November 14, 2016 | Knowledgebase, User Experience, User Persona
Following on from our blog post about user persona’s, when considering UX and the design process, it’s important to consider user stories too, a key building block for creating a great user journey throughout your website or digital product, and the foundation of a successful user experience. A user story should be simple and get straight to the point, and also clearly explain a product’s functionality, as well as solutions to any problems.
Often used on Agile projects, a user story offers a brief description of a feature as viewed by the user (Role to Goal). Here at J B Cole, we follow a three step rule to create our user stories, so that we are always clear on the purpose and objectives of our website and product build:
As a <User Role>
I can <Goal>
So that <Business Value>
For example, a high-level user story for a customer using the Eurostar website, might be: As a customer, I want to book a train ticket so that I can go to Paris.
Here are five simple steps to writing an effective user story:
What is the user’s purpose for visiting your website, or using your product, and how are they interacting with it? With this in mind, you should be able to capture functionality, and write the story from their perspective.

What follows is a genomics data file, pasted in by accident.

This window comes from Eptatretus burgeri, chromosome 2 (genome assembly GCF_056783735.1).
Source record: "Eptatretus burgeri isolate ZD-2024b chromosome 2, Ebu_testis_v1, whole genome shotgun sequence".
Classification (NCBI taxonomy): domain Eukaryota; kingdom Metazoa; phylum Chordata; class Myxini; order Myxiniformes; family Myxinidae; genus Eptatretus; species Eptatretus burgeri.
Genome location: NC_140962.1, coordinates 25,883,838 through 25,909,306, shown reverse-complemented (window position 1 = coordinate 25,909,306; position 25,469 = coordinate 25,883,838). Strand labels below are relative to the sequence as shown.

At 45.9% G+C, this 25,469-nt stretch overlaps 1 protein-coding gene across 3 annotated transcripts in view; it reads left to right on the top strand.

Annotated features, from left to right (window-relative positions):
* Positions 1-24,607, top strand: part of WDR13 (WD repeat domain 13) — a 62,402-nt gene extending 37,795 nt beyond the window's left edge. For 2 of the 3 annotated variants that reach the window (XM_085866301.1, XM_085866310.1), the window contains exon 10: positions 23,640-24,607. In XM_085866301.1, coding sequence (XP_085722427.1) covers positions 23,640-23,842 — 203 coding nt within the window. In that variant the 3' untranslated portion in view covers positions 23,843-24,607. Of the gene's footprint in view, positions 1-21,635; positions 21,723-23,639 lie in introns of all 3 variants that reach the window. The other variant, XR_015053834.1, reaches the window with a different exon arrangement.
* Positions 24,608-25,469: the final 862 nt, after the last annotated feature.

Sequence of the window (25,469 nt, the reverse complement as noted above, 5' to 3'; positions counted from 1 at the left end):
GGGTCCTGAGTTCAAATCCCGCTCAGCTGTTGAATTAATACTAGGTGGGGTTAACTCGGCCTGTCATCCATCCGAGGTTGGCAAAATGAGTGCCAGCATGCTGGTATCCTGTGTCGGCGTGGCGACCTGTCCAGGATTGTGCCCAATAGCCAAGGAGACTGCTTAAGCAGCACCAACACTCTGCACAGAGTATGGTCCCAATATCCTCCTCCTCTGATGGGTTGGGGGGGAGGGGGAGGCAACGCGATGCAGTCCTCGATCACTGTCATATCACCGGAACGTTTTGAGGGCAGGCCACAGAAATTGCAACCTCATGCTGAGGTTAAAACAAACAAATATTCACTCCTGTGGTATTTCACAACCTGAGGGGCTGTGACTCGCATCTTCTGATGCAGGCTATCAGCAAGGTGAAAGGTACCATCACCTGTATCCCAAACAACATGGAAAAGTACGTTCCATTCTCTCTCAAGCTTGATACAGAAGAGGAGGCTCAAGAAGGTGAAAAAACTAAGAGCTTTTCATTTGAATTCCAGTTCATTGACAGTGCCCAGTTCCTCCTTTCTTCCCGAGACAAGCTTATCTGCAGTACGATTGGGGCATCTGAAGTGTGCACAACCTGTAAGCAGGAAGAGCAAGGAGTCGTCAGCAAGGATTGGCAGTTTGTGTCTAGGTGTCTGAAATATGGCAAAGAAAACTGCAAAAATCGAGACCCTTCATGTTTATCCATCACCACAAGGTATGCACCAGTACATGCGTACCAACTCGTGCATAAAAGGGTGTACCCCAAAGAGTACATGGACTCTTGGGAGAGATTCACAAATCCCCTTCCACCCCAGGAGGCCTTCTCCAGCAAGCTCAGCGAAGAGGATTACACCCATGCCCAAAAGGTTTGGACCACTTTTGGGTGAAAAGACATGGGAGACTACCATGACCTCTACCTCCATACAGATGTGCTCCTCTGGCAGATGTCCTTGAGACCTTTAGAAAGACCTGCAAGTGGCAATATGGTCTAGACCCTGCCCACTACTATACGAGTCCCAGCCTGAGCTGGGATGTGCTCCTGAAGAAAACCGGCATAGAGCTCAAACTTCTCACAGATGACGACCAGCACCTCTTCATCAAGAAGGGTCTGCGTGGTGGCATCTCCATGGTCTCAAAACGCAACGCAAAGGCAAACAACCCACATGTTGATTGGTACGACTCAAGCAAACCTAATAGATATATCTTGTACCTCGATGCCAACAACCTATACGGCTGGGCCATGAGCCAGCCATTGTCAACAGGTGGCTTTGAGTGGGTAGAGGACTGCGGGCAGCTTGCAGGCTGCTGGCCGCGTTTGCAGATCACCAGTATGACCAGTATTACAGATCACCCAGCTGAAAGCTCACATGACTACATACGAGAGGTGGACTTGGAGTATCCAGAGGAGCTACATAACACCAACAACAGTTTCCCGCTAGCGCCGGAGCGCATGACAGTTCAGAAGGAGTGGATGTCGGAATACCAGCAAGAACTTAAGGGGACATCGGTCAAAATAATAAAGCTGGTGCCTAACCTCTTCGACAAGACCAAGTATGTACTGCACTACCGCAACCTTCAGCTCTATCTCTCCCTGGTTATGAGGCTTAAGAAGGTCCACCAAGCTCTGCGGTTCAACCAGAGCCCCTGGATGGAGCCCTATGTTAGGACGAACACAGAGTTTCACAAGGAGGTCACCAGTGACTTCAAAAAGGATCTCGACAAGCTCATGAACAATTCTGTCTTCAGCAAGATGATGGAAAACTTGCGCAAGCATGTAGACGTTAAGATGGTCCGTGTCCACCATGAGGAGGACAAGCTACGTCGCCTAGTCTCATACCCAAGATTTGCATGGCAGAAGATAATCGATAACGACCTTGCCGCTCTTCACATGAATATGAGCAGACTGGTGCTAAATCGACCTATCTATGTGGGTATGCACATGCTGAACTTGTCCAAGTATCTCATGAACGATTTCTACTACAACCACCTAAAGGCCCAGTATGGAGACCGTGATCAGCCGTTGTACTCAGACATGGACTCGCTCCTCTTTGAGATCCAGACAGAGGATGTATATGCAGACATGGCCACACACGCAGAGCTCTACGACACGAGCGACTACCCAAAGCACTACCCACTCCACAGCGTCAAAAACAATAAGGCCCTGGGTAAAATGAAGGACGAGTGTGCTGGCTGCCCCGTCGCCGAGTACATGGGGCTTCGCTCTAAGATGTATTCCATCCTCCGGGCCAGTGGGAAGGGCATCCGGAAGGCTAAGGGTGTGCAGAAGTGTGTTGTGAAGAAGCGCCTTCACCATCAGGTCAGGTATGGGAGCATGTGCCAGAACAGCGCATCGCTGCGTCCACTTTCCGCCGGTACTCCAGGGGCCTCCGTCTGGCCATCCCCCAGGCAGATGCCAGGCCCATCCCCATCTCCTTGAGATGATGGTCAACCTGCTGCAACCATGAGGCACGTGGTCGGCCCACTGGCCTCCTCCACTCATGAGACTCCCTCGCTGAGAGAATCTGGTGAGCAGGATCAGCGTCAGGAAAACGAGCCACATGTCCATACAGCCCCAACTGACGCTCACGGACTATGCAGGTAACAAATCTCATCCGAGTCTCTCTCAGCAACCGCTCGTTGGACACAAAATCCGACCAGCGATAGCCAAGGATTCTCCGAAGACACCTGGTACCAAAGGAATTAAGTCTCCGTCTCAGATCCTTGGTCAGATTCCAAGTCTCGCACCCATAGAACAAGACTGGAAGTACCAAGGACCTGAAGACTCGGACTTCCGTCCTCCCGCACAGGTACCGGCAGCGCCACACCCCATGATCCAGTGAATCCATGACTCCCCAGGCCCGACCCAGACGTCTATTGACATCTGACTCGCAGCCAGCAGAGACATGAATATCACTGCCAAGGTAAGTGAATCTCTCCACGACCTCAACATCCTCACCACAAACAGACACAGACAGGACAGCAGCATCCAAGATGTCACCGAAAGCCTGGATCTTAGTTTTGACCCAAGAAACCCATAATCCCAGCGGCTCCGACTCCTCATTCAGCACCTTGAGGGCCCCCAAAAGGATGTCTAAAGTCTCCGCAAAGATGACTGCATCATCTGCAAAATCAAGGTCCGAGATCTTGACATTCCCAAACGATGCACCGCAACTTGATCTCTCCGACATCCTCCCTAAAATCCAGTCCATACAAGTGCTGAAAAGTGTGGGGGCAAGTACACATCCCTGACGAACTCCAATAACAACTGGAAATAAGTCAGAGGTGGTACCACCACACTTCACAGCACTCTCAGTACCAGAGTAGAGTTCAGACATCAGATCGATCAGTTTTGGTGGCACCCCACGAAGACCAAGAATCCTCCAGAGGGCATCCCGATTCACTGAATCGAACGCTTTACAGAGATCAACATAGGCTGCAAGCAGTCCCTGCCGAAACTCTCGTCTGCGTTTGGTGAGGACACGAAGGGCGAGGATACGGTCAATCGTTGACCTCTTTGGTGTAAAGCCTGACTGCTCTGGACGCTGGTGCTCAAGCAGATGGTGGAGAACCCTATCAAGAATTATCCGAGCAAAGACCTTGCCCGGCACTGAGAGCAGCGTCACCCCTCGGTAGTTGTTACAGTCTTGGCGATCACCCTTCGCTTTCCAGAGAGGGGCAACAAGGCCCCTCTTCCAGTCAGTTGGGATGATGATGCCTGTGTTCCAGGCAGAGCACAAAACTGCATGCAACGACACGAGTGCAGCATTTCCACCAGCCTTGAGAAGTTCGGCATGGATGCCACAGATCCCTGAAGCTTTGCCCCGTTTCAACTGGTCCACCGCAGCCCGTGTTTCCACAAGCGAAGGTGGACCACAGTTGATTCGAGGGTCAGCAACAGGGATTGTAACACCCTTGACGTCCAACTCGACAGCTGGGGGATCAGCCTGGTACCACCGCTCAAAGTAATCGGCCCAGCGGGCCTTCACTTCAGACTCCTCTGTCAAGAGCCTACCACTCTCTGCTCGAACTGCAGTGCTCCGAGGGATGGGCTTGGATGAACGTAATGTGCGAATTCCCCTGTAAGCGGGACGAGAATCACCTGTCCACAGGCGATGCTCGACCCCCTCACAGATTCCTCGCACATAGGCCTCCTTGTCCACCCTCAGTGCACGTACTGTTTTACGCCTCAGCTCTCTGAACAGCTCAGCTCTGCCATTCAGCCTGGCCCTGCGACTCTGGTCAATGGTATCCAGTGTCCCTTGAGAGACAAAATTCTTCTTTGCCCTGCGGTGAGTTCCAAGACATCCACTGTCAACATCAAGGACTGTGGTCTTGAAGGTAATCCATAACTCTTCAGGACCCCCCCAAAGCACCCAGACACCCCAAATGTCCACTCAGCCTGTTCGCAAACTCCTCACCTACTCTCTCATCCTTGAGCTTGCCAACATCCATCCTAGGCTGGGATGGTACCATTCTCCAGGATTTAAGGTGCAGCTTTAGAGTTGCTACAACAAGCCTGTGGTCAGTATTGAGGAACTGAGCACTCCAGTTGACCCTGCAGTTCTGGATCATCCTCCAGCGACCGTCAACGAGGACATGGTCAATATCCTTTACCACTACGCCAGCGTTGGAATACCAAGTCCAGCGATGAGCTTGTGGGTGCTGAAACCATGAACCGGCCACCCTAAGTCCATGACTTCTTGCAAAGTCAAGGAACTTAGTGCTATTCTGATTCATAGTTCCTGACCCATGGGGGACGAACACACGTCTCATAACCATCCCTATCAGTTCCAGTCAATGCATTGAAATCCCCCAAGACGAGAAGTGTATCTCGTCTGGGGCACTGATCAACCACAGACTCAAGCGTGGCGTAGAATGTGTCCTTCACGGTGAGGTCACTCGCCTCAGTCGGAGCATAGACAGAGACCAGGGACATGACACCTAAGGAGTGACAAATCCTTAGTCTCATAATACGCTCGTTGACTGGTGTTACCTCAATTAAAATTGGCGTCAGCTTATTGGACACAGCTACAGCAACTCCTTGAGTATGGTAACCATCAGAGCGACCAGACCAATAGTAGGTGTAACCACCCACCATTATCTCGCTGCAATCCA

A great technique for capturing the insights of your users and customers – working with personas will help you achieve your goal in identifying the problem, which must be solved in order to be successful. A persona in a user story is a semi-fictional character, usually consisting of a name and a set of characteristics. This will help you create a smooth user experience (UX).
The most effective user stories are those that follow a simple and concise structure. This can be achieved by avoiding confusing language, and ensuring you include the most relevant and up-to-date information. You may find it useful to use paper cards on a wall or board to create a visual journey of the process.
A great way to describe and outline new products and features – epics should lay out a product’s functionality within the story, and will help tracking larger features within the product. This is useful for the design team to understand how to address the needs of the user as best they can, whether an epic is broken down into different user stories, with a different scope, or they are all brought together to complete the goal.
Different outcomes can be explored when using acceptance criteria within a user story, and can then be used like a checklist, ensuring your product or service has been successful, and ha met the user’s needs. You could also use this criteria to link to any evidence that will support your story.
As such a valued component of your software and web development process, with an effective user story, you can ensure your team will stay focussed on why a particular feature is needed. Stay true to your users, and your users will stay true to you.
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